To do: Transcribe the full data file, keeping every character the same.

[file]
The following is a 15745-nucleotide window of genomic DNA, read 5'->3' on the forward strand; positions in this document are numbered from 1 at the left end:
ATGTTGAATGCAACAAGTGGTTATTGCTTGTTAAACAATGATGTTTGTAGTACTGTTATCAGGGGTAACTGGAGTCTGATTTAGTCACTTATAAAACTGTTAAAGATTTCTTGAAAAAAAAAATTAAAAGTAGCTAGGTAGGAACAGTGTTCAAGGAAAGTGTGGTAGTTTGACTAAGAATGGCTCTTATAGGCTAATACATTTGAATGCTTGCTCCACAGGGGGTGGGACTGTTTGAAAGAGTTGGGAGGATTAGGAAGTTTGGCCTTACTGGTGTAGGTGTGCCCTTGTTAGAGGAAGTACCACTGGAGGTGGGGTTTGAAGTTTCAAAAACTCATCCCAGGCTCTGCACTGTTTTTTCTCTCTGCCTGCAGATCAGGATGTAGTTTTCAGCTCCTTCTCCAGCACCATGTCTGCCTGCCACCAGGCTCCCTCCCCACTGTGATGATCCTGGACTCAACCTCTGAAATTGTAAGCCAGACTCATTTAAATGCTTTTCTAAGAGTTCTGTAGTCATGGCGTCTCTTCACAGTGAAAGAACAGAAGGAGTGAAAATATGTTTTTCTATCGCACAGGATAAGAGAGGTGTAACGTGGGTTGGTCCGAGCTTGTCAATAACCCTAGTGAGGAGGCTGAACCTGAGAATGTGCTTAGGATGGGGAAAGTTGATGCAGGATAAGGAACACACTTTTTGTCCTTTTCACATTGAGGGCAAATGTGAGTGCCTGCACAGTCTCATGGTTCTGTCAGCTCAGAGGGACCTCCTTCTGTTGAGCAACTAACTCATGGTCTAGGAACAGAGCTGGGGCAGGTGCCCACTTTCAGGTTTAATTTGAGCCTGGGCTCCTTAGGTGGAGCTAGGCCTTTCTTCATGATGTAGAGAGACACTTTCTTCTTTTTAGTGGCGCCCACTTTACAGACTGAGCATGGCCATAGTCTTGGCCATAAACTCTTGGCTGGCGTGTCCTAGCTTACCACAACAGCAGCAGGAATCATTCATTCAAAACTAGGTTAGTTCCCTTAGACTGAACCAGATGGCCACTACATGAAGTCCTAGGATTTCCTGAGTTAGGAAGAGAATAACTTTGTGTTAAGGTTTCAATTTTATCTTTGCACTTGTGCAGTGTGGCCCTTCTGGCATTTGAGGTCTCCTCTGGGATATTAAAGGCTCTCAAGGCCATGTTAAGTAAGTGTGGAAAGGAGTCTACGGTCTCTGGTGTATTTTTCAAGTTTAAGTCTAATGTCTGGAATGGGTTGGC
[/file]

The following is a 15745-nucleotide window of genomic DNA, read 5'->3' on the forward strand; positions in this document are numbered from 1 at the left end:
ATGTTGAATGCAACAAGTGGTTATTGCTTGTTAAACAATGATGTTTGTAGTACTGTTATCAGGGGTAACTGGAGTCTGATTTAGTCACTTATAAAACTGTTAAAGATTTCTTGAAAAAAAAAATTAAAAGTAGCTAGGTAGGAACAGTGTTCAAGGAAAGTGTGGTAGTTTGACTAAGAATGGCTCTTATAGGCTAATACATTTGAATGCTTGCTCCACAGGGGGTGGGACTGTTTGAAAGAGTTGGGAGGATTAGGAAGTTTGGCCTTACTGGTGTAGGTGTGCCCTTGTTAGAGGAAGTACCACTGGAGGTGGGGTTTGAAGTTTCAAAAACTCATCCCAGGCTCTGCACTGTTTTTTCTCTCTGCCTGCAGATCAGGATGTAGTTTTCAGCTCCTTCTCCAGCACCATGTCTGCCTGCCACCAGGCTCCCTCCCCACTGTGATGATCCTGGACTCAACCTCTGAAATTGTAAGCCAGACTCATTTAAATGCTTTTCTAAGAGTTCTGTAGTCATGGCGTCTCTTCACAGTGAAAGAACAGAAGGAGTGAAAATATGTTTTTCTATCGCACAGGATAAGAGAGGTGTAACGTGGGTTGGTCCGAGCTTGTCAATAACCCTAGTGAGGAGGCTGAACCTGAGAATGTGCTTAGGATGGGGAAAGTTGATGCAGGATAAGGAACACACTTTTTGTCCTTTTCACATTGAGGGCAAATGTGAGTGCCTGCACAGTCTCATGGTTCTGTCAGCTCAGAGGGACCTCCTTCTGTTGAGCAACTAACTCATGGTCTAGGAACAGAGCTGGGGCAGGTGCCCACTTTCAGGTTTAATTTGAGCCTGGGCTCCTTAGGTGGAGCTAGGCCTTTCTTCATGATGTAGAGAGACACTTTCTTCTTTTTAGTGGCGCCCACTTTACAGACTGAGCATGGCCATAGTCTTGGCCATAAACTCTTGGCTGGCGTGTCCTAGCTTACCACAACAGCAGCAGGAATCATTCATTCAAAACTAGGTTAGTTCCCTTAGACTGAACCAGATGGCCACTACATGAAGTCCTAGGATTTCCTGAGTTAGGAAGAGAATAACTTTGTGTTAAGGTTTCAATTTTATCTTTGCACTTGTGCAGTGTGGCCCTTCTGGCATTTGAGGTCTCCTCTGGGATATTAAAGGCTCTCAAGGCCATGTTAAGTAAGTGTGGAAAGGAGTCTACGGTCTCTGGTGTATTTTTCAAGTTTAAGTCTAATGTCTGGAATGGGTTGGC